Peace in the Balkans: (En)countering the European Other

  • Jasmin Ramović


The negative perception of the Balkans came with the first Western travellers and their writings about the region.1 Their views were reified by the Balkan wars, which occurred as the practice of journalism was developing in the early twentieth century. This made the information from the region more accessible to the West, therefore contributing to the perception of the Balkans as primitive and violent. The eruption of the First World War further entrenched this image. During the communist era, the region remained mostly closed to the Western world, with some of the first images from the Balkans being those of the execution of Romania’s ruling couple during the fall of communism. This, together with the violent dissolution of Yugoslavia, and the development of 24hour satellite broadcasting, enabled most of the world to watch live broadcasts from the war in the region. The images of violence coming from the Balkans advanced misperceptions of this part of Europe. As a result, the Balkans were assigned an inferior position within the European continent, and this view of the region was transferred to international intervention in the 1990s. Liberal peacebuilding, devised by Western interveners who were guided by the orientalist discourse, was applied in the intervention. This left almost no room for the inclusion of local history, culture and identity. However, things started to change with the legitimacy crisis of the liberal peacebuilding project and the growing assertiveness of local actors.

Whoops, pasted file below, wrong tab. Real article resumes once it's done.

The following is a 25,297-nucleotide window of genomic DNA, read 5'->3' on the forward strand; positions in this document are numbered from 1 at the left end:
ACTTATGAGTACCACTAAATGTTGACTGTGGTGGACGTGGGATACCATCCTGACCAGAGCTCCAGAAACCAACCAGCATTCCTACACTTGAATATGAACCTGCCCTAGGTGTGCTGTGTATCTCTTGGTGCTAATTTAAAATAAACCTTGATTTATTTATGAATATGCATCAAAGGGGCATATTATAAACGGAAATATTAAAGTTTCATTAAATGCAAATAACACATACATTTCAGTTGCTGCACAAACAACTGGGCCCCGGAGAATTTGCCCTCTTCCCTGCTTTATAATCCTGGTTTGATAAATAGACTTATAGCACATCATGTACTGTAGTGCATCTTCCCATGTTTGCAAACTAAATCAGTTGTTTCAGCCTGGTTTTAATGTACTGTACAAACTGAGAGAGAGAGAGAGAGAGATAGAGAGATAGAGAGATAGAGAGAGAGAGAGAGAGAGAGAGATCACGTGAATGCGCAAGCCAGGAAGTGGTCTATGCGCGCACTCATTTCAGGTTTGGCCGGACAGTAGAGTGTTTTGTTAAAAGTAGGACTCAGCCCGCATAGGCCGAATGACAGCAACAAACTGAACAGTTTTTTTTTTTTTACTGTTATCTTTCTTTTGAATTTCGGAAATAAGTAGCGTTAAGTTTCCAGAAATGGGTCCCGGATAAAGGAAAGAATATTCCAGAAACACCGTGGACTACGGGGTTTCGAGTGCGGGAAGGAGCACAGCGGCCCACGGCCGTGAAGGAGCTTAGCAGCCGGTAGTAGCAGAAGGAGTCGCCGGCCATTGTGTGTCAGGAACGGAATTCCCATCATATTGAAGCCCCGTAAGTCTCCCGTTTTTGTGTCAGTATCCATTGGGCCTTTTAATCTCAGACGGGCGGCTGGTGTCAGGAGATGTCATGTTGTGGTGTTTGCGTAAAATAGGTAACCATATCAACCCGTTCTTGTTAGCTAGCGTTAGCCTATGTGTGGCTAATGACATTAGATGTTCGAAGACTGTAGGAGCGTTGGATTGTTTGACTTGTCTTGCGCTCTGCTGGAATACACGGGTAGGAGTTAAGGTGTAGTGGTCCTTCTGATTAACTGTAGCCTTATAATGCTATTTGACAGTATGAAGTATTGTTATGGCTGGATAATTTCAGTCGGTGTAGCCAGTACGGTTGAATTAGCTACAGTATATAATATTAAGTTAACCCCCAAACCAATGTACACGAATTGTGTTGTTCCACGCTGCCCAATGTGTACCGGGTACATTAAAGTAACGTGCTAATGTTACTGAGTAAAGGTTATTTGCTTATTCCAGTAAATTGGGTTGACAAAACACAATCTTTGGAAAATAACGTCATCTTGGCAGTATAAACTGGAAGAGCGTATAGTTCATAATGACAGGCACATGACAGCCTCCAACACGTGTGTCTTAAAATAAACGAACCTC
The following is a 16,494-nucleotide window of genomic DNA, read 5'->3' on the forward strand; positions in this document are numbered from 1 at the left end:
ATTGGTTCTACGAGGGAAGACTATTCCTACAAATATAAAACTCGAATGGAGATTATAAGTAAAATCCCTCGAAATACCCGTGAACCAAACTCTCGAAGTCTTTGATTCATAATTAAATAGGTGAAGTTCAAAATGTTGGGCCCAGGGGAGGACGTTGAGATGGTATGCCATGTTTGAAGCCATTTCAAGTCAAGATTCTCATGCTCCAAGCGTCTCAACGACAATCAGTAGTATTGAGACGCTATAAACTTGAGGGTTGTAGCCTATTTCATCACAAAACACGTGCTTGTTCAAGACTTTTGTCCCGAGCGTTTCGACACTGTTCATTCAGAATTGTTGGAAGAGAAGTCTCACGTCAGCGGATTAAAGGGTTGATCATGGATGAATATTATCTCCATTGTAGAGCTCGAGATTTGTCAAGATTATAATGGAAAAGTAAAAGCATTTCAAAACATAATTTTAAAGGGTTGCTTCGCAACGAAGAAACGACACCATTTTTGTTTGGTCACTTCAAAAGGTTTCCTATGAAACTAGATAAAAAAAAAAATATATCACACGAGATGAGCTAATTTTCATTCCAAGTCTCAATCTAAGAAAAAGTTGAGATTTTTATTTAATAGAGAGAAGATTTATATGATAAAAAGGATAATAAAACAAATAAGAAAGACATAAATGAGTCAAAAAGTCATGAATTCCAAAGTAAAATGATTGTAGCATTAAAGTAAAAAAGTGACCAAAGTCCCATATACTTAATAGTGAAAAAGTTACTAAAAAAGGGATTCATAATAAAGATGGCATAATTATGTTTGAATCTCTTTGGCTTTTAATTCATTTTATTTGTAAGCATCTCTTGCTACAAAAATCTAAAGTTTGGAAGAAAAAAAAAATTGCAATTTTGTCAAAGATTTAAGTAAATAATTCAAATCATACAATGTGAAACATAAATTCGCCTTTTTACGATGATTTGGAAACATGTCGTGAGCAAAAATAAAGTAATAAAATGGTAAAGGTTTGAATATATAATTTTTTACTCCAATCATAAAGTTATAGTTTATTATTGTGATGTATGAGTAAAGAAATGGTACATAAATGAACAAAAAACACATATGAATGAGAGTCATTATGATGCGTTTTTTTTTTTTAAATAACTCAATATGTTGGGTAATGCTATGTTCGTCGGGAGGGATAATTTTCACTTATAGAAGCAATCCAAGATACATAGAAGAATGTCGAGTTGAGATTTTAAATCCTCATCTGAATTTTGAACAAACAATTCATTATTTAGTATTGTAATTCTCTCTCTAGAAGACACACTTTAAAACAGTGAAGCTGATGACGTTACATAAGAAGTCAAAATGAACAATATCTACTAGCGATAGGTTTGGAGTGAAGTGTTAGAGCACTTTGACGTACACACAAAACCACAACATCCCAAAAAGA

Civil Society Organize Crime Political Elite Regional Perspective International Intervention 


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© Jasmin Ramović 2016

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  • Jasmin Ramović

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